Female lawmakers, staffers and lobbyists speak out on ‘pervasive’ harassment in California’s Capitol
A state legislator who was groped by a male lobbyist weeks after she was sworn into office. A legislative staffer-turned-lobbyist who for years would only wear pantsuits in order to project a “business-only” air. A government affairs director who faced inappropriate advances from an associate in full view of male colleagues who seemed oblivious as it happened.
As Hollywood takes a hard look at itself in the wake of the spiraling Harvey Weinstein sexual misconduct scandal, the women of California politics are publicly declaring: Us too.
More than 140 women — including legislators, Capitol staff, political consultants and lobbyists — signed a letter calling out the “pervasive” culture of sexual harassment and mistreatment that plagues their industry.
The signatories include six of 26 women in the Legislature, two retired lawmakers, a Board of Equalization member and officials from the state Democratic and Republican parties.
“As women leaders in politics, in a state that postures itself as a leader in justice and equality, you might assume our experience has been different. It has not,” read the letter, seen by the Los Angeles Times before its publication Tuesday. “Each of us has endured, or witnessed or worked with women who have experienced some form of dehumanizing behavior by men with power in our workplaces.”
Among the behaviors listed in the letter: nonconsensual touching, inappropriate comments and sexual innuendo.
“Why didn’t we speak up? Sometimes out of fear. Sometimes out of shame,” it reads. “Often these men hold our professional fates in their hands. They are bosses, gatekeepers, and contacts. Our relationships with them are crucial to our personal success.”
The letter joins a growing public conversation about sexual harassment and violence that affect nearly all women, regardless of industry, age or status. On social media over the weekend, women across the globe chimed in with their own “me too” stories of impropriety in an attempt to demonstrate the scope of the problem.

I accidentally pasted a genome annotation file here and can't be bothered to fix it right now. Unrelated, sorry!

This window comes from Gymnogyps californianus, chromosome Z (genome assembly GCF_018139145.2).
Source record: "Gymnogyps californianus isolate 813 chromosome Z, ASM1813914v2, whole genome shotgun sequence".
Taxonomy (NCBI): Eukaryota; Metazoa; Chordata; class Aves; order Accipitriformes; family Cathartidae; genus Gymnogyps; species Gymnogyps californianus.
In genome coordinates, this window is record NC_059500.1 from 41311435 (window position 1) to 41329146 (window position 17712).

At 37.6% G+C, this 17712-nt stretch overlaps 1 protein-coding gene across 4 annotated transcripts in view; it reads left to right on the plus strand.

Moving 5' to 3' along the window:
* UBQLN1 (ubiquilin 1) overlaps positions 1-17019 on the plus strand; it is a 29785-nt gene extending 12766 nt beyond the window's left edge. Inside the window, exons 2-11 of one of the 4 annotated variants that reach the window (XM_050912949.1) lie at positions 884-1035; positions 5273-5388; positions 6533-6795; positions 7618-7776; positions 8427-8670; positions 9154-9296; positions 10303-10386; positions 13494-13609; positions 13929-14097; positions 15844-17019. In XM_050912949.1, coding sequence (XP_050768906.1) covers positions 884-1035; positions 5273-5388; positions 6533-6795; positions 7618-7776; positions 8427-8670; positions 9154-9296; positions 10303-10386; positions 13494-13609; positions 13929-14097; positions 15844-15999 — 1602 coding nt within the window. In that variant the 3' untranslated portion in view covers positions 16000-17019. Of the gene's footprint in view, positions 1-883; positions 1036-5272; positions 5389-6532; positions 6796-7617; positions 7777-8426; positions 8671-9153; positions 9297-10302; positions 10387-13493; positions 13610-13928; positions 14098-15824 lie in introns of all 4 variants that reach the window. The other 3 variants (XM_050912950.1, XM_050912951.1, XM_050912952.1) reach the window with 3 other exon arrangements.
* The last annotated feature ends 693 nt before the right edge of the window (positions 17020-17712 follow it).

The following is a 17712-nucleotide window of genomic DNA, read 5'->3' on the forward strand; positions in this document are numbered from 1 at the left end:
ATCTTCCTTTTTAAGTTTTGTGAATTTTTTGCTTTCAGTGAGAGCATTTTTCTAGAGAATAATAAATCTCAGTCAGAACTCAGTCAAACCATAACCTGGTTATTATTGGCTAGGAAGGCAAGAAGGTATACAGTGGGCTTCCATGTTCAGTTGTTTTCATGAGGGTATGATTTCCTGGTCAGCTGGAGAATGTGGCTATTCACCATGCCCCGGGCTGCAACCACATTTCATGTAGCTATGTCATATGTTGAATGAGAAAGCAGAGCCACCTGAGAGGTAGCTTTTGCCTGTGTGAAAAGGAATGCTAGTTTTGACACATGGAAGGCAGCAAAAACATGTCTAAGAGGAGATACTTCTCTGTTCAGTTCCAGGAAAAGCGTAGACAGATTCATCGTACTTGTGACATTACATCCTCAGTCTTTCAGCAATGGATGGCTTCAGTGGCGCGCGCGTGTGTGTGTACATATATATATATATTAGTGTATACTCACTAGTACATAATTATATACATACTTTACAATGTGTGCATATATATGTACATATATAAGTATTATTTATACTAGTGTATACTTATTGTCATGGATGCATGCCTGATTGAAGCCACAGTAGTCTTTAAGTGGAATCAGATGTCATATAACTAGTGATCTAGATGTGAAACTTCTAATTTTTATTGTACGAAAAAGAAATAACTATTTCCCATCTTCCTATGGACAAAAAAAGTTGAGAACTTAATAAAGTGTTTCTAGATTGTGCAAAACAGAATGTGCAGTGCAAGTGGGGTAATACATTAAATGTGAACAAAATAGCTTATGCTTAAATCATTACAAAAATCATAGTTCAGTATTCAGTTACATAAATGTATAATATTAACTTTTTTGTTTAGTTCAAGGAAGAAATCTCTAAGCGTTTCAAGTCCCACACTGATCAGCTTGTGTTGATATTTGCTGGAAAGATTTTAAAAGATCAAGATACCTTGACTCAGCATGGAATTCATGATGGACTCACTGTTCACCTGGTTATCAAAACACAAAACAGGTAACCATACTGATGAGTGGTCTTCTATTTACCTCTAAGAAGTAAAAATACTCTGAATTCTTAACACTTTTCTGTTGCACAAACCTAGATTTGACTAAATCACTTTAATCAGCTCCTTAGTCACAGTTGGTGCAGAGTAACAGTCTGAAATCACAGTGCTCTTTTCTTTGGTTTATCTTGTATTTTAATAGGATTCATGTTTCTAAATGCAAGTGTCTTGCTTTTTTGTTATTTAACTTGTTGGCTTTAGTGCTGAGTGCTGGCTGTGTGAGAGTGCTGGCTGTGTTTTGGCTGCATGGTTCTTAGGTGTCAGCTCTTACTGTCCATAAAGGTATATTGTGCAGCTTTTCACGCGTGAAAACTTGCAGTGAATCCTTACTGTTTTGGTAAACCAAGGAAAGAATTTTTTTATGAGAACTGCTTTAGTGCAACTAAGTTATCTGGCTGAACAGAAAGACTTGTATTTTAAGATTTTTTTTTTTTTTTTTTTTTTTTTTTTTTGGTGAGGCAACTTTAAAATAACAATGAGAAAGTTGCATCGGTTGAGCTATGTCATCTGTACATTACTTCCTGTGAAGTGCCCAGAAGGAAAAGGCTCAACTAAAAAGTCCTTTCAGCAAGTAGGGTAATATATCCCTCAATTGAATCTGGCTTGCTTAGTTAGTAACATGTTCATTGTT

Their venting soon included a handful of people — and then dozens more, as Iwu and her friends crafted a public statement of exasperation. Their goal is to prompt changes in how harassment is handled and to force some soul-searching among Capitol denizens.
“Each of us who signed this op-ed will no longer tolerate the perpetrators or enablers who do,” it reads.
The statement does not levy specific accusations or name names — a deliberate decision by the letter’s signatories.
“Even if I was to say, ‘Here’s five men that everybody knows are a problem,’ that doesn’t actually fix the problem,” Iwu said. Instead, she said she’s hoping for a “chilling effect” on the Capitol’s culture, where after-hours fundraisers and boozy social events often are essential for doing business.
“It’s almost as if it’s a different world in the state Capitol,” said Christine Pelosi, chair of the Women’s Caucus of the California Democratic Party and the daughter of House Minority Leader Nancy Pelosi (D-San Francisco). “They’re not at home. This is not behavior by and large that they would engage in at home. They’re almost at camp or something.”
Jodi Hicks, who for years stuck with a pantsuits-only wardrobe, recalled how once as a young lobbyist in Sacramento more than 15 years ago, she was encouraged by a legislator to take a work conversation out of the office. The implication, she said, was “it was not going to be professional.”